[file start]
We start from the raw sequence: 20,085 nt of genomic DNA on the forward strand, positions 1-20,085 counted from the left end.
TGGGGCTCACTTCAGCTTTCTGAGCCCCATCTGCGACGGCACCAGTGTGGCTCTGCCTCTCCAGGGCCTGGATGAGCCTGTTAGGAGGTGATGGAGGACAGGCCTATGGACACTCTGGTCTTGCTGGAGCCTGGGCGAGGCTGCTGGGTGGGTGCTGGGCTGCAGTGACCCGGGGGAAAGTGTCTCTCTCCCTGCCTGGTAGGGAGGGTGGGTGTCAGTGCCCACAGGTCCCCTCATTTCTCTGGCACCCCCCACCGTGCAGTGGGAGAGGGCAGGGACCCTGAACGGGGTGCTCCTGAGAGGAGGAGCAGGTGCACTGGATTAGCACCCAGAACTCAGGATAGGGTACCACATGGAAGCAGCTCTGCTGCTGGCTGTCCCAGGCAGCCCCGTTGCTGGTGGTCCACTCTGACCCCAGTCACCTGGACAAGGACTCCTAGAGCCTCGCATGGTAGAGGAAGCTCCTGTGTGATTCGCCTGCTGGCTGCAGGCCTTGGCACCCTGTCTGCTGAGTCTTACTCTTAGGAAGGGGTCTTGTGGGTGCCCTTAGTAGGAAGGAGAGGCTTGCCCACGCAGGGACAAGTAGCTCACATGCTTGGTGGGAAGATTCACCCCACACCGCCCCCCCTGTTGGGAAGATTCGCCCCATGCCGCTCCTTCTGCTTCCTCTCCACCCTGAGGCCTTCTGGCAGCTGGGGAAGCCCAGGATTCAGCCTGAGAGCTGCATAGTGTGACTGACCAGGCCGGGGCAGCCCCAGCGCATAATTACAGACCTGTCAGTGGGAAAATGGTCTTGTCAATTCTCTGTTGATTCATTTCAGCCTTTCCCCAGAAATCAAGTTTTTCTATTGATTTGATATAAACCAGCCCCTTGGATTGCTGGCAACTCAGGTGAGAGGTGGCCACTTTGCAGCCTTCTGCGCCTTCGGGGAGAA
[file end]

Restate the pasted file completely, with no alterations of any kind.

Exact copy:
We start from the raw sequence: 20,085 nt of genomic DNA on the forward strand, positions 1-20,085 counted from the left end.
TGGGGCTCACTTCAGCTTTCTGAGCCCCATCTGCGACGGCACCAGTGTGGCTCTGCCTCTCCAGGGCCTGGATGAGCCTGTTAGGAGGTGATGGAGGACAGGCCTATGGACACTCTGGTCTTGCTGGAGCCTGGGCGAGGCTGCTGGGTGGGTGCTGGGCTGCAGTGACCCGGGGGAAAGTGTCTCTCTCCCTGCCTGGTAGGGAGGGTGGGTGTCAGTGCCCACAGGTCCCCTCATTTCTCTGGCACCCCCCACCGTGCAGTGGGAGAGGGCAGGGACCCTGAACGGGGTGCTCCTGAGAGGAGGAGCAGGTGCACTGGATTAGCACCCAGAACTCAGGATAGGGTACCACATGGAAGCAGCTCTGCTGCTGGCTGTCCCAGGCAGCCCCGTTGCTGGTGGTCCACTCTGACCCCAGTCACCTGGACAAGGACTCCTAGAGCCTCGCATGGTAGAGGAAGCTCCTGTGTGATTCGCCTGCTGGCTGCAGGCCTTGGCACCCTGTCTGCTGAGTCTTACTCTTAGGAAGGGGTCTTGTGGGTGCCCTTAGTAGGAAGGAGAGGCTTGCCCACGCAGGGACAAGTAGCTCACATGCTTGGTGGGAAGATTCACCCCACACCGCCCCCCCTGTTGGGAAGATTCGCCCCATGCCGCTCCTTCTGCTTCCTCTCCACCCTGAGGCCTTCTGGCAGCTGGGGAAGCCCAGGATTCAGCCTGAGAGCTGCATAGTGTGACTGACCAGGCCGGGGCAGCCCCAGCGCATAATTACAGACCTGTCAGTGGGAAAATGGTCTTGTCAATTCTCTGTTGATTCATTTCAGCCTTTCCCCAGAAATCAAGTTTTTCTATTGATTTGATATAAACCAGCCCCTTGGATTGCTGGCAACTCAGGTGAGAGGTGGCCACTTTGCAGCCTTCTGCGCCTTCGGGGAGAA